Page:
2. The agreement was made more than a decade after Savage started using the Indian head logo.
    3. The story is a bunch of hogwash.

  6. #6
    New Member Captain Obvious's Avatar
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    I dug out my notes from when I was researching this several years ago rather than trying to rely on memory.

    - In all but two instances, the chief referenced as having been the one to strike the deal with Savage is referred two as Chief Lame Deer. In the other two instances, one article text and one photo caption, he is referred to as Chief Lame Bear. Note the photo caption was on Savage's website history page back in the late 2000's.

    - The front cover caption for the 1970 Savage Arms catalog reads as follows:

    The Anniversary Model 1895 pictured on our cover is held by Lame Deer, a Chief and Medicine Man of the Sioux Nation. He is a grandson of the storied Chief Lame Deer, leader of the Sioux in the last stand against General Miles before his people were led to their reservation. When not in ceremonial dress, Lame Deer is known as John Fire. He served with distinction in World War II, is an excellent hunter and lives in South Dakota.
    - In the 1996-1999 Savage Arms catalog we find the following...

    One hundred years ago, a man named Arthur William Savage had the desire, vision and unique skill to offer the public a product that has since stood the test of time. In the early 1900's, the Cheyenne Indians approached Arthur to purchase Model 99 rifles for their Wyoming reservation and a deal was struck to trade firearms for product promotion. Over the next half century, the Cheyenne Indians participated in national trade shows and special product presentations, often in full ceremonial dress. The special relationship continues today and now includes the Apache and Navajo tribes.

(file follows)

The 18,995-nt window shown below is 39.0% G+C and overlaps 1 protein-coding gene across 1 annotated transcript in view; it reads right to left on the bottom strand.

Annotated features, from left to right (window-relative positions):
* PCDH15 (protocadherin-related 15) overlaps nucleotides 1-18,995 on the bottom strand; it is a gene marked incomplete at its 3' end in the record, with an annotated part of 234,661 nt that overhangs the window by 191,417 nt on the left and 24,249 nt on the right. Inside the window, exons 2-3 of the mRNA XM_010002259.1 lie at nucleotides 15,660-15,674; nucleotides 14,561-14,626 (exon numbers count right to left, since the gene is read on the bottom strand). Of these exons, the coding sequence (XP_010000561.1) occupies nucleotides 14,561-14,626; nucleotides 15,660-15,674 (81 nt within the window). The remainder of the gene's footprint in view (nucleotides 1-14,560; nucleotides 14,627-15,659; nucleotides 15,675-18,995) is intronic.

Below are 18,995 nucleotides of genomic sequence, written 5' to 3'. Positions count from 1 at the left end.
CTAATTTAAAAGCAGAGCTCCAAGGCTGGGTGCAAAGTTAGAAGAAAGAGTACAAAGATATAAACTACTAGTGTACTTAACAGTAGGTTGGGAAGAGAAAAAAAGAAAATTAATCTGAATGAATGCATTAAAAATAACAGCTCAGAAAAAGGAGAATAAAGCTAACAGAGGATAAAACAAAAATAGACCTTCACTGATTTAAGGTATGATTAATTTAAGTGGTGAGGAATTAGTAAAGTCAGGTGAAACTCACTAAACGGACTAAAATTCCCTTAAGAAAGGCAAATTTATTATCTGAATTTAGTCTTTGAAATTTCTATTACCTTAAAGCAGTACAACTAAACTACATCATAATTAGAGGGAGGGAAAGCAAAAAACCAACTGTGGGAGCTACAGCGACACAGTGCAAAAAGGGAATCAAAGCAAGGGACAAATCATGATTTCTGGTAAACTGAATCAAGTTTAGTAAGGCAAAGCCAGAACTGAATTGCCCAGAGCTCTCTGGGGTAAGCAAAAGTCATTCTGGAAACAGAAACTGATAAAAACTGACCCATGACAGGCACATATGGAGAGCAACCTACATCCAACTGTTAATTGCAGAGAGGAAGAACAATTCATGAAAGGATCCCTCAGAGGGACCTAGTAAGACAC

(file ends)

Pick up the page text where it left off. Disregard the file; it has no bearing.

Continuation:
- In another instance I found where Ron Coburn was interviewed and quoted as saying the chief and his tribe were from New York state.


    Just from that little bit of information it's easy to see where all the confusion and uncertainty comes from. So what do we know/what can we prove?

    1. Chief Lame Deer was a Lakota-Sioux chief that fought against General Miles and died at the age of 55 or 56 in May of 1877. (born in 1821)

    2. John Fire is the grandson (or great-grandson?) of Chief Lame Deer and lived from 1903-1976

    3. John Fire is the Chief Lame Deer who appears on the cover of the 1970 Savage Arms catalog and it is the same photo that is used beside the text in the 1996-99 catalogs.

    4. Ron Coburn had stated several times that these agreements were still active with at least three tribes (Cheyenne, Apache and Navajo) during his tenure as the CEO at Savage Arms.

    5. Savage Arms was using an Indian Head logo long before the claimed 1919 agreement, though the logo's were different as you can compare below.

    Very early Savage Ammo Box (guessing early 1900-1910)


    Later Savage Ammo Box (guessing 30's or 40's)
    Click image for larger version. 

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    Indian Head logo on back of 1937 catalog (no. 71)
    Click image for larger version. 

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    Indian Head logo on back of 1942 catalog (no. 76)
    Click image for larger version. 

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    Most recent version of Indian Head logo


    What we don't know is...

    1. When was the first deal struck?

    2. What tribe the original deal was struck with?

    3. With whom specifically (chief) was the first deal struck?

    4. When was the last version of the Indian Head logo first used?

    The stories tell us it was made between a chief and Arthur Savage in 1919, but Arthur had been separated from Savage for 15 years at that point having sold all of his interest in the company in 1904.

    We also see that Savage had agreements with three tribes, but that leaves out the Sioux so how does the Chief Lame Bear lineage fit in to the logo's origin story? There are several pieces that tie Chief Lame Bear to the 1919 agreement, and we know the Sioux and Savage were still honoring that agreement as late as 1970 with the catalog photos.
    Last edited by Captain Obvious; 08-22-2019 at 07:47 PM.

  7. #7
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    Thank you for your input. It looks as if we will never know the truth without some documentation. At least there is a record here, on the internet, that there is some confusion about the date of an agreement, or if it is factual at all. I don't know why it is important to me, but in my research about the 1907, 1915, and 1917 semiautomatic pistols I noticed a discrepancy in dates. If anyone will take the time, they will notice the Indian head logo on the 1907 pistol looks remarkably like the last version of the Indian head Savage logo. You will see the word "Trademark" in the Indian headband if you look very closely.